The concept of forgiveness is extremely complex and personal. It is a human emotion in my opinion that most individuals wish to desire but find it hard to comprehend and as a result difficult to muster. I believe that forgiveness mainly revolves around the Victim, where individuals choose forgiveness to bring peace of mind and peace of soul. This action to in turn provides the Perpetrator which forgiveness, “and forgiveness centrally involves wiping the slate clean without changing beliefs about the culpable wrongdoing”. Eva Kor, a Holocaust survivor, declares her forgiveness to Dr Mengaele and the Nazis for her own personal and psychological benefits. This case illustrates my point of forgiveness being complex and personal, as this historical event is extremely complex in nature and carries with it immense personal aspects. In the case of Eva Kor, she and her twin sister were so-called human guinea pig’s to Dr Mengele’s twin experiments at Auschwitz. Eva’s forgiveness towards Dr Mengele and the Nazis provoked outrage from other Holocaust survivors.
In a standard case of forgiveness there is a Victim and a Perpetrator. For forgiveness to occur the Victim has to forgive the Perpetrator for a particular action(s) in which the Perpetrator has wronged the Victim. In some cases and situations the Victim may have passed away therefore family and friends may then have the grounds to forgive the Perpetrator. Forgiveness involves a personal aspect, “it is essentially personal: granted to the Perpetrator by the Victim” (Alias, 2008:37) and in my opinion is one of the hardest human emotions and acts to comprehend and as a result perform.
There are conflicts over whether forgiveness constitutes as just an act that the Victim performs or if it is more of a mental state. Therefore if it is an act must it be done publicly for there to be proof and value to the act; conversely if we can forgive those who are no longer part of our lives for instance the dead then forgiveness is merely just a mental state?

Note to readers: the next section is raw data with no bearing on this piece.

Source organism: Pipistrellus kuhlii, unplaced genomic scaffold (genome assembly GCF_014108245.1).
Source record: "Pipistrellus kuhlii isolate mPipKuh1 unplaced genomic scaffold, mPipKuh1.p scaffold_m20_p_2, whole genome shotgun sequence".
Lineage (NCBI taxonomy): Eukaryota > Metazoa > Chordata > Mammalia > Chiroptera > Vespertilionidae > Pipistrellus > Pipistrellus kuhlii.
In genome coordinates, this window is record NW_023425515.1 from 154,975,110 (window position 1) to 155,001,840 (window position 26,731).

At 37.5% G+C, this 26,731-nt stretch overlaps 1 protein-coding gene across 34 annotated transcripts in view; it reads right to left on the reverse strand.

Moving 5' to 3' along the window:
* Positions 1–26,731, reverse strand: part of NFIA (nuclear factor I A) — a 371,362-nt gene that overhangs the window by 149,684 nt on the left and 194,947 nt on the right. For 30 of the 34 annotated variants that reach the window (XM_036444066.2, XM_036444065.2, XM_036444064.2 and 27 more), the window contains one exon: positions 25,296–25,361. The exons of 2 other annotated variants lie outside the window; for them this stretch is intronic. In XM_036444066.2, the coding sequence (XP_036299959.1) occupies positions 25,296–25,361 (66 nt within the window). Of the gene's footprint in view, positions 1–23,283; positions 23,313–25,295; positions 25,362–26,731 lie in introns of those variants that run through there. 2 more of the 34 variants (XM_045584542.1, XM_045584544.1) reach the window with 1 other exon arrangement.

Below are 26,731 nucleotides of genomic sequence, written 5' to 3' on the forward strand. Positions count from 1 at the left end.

As forgiveness involves an algorithm where V must forgive P only when P has wronged V, forgiveness is consequently appropriate when P has wronged V. However due to the nature of forgiveness being highly personal it is then V’s decision to instigate forgiveness as they must decide on a catalyst in which P acts where forgiveness is thus necessary; “to regard it as wrong and as attributed to the perpetrator in the way that is necessary for there to be something to forgive” (Allias, 2008:33).
Blame is where we assign responsibility for a fault or wrong and in the nature of forgiveness blame is directed at the perpetrator. In forgiving we either (1) come to think that the person is no longer culpable or to blame, this we call ‘the no longer culpable view’ or we (2) still think they are to blame, but choose to not hold it against them and this is ‘the still culpable view’. However with ‘the no longer culpable view’ if we now think them as no longer to blame, what is there then to forgive, it is furthermore not that we see then no longer to blame that this in turn causes us to forgive them. As a result forgiving then just is thinking them as no longer being to blame. Following from this ‘the still culpable view’ is where we continue to see then as blameworthy, if so then why forgive them, for this would be seen as irrational. From such notions a third possibility is developed where only the victims of the wrong can forgive – because only they, through their act of forgiveness can free the perpetrator from blameworthiness in their (the victims) own eyes.
Lucy Alias (2008) states that forgiveness cannot be demanded or required of someone. It can be legitimately given even where there has been no repentance or atonement from the offender, thus forgiveness is ‘up to you’, a